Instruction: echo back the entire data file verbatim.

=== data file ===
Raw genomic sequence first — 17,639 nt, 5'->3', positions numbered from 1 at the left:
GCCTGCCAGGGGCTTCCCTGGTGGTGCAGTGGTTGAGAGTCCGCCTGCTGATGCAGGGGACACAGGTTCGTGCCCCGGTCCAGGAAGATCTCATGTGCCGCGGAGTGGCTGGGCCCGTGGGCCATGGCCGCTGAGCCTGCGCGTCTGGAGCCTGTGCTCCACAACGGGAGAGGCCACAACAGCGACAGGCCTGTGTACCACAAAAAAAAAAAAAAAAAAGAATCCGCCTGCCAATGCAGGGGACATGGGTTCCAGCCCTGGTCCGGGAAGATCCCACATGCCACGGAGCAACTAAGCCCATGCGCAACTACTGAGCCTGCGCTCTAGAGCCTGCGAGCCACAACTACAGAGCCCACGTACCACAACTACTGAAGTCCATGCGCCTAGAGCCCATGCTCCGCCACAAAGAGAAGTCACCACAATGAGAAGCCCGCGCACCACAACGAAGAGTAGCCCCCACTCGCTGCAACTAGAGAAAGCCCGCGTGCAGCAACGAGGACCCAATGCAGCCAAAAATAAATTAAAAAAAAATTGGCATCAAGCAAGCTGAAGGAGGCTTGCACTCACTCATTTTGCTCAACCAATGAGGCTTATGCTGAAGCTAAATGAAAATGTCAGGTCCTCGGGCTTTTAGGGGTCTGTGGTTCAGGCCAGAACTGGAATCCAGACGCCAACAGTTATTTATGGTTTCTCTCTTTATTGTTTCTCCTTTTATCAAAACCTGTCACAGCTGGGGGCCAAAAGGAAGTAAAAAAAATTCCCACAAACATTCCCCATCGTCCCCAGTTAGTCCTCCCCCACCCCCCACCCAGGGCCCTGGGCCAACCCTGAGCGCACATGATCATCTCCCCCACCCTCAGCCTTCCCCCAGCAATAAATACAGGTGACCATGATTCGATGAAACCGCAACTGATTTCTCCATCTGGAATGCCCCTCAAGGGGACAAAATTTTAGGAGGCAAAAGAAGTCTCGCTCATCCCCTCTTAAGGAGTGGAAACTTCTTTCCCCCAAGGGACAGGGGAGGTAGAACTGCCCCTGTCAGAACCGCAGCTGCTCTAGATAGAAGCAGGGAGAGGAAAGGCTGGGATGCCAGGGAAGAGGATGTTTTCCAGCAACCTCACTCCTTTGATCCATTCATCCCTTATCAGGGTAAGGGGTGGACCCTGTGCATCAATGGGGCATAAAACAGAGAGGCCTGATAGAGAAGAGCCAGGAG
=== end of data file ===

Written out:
Raw genomic sequence first — 17,639 nt, 5'->3', positions numbered from 1 at the left:
GCCTGCCAGGGGCTTCCCTGGTGGTGCAGTGGTTGAGAGTCCGCCTGCTGATGCAGGGGACACAGGTTCGTGCCCCGGTCCAGGAAGATCTCATGTGCCGCGGAGTGGCTGGGCCCGTGGGCCATGGCCGCTGAGCCTGCGCGTCTGGAGCCTGTGCTCCACAACGGGAGAGGCCACAACAGCGACAGGCCTGTGTACCACAAAAAAAAAAAAAAAAAAGAATCCGCCTGCCAATGCAGGGGACATGGGTTCCAGCCCTGGTCCGGGAAGATCCCACATGCCACGGAGCAACTAAGCCCATGCGCAACTACTGAGCCTGCGCTCTAGAGCCTGCGAGCCACAACTACAGAGCCCACGTACCACAACTACTGAAGTCCATGCGCCTAGAGCCCATGCTCCGCCACAAAGAGAAGTCACCACAATGAGAAGCCCGCGCACCACAACGAAGAGTAGCCCCCACTCGCTGCAACTAGAGAAAGCCCGCGTGCAGCAACGAGGACCCAATGCAGCCAAAAATAAATTAAAAAAAAATTGGCATCAAGCAAGCTGAAGGAGGCTTGCACTCACTCATTTTGCTCAACCAATGAGGCTTATGCTGAAGCTAAATGAAAATGTCAGGTCCTCGGGCTTTTAGGGGTCTGTGGTTCAGGCCAGAACTGGAATCCAGACGCCAACAGTTATTTATGGTTTCTCTCTTTATTGTTTCTCCTTTTATCAAAACCTGTCACAGCTGGGGGCCAAAAGGAAGTAAAAAAAATTCCCACAAACATTCCCCATCGTCCCCAGTTAGTCCTCCCCCACCCCCCACCCAGGGCCCTGGGCCAACCCTGAGCGCACATGATCATCTCCCCCACCCTCAGCCTTCCCCCAGCAATAAATACAGGTGACCATGATTCGATGAAACCGCAACTGATTTCTCCATCTGGAATGCCCCTCAAGGGGACAAAATTTTAGGAGGCAAAAGAAGTCTCGCTCATCCCCTCTTAAGGAGTGGAAACTTCTTTCCCCCAAGGGACAGGGGAGGTAGAACTGCCCCTGTCAGAACCGCAGCTGCTCTAGATAGAAGCAGGGAGAGGAAAGGCTGGGATGCCAGGGAAGAGGATGTTTTCCAGCAACCTCACTCCTTTGATCCATTCATCCCTTATCAGGGTAAGGGGTGGACCCTGTGCATCAATGGGGCATAAAACAGAGAGGCCTGATAGAGAAGAGCCAGGAG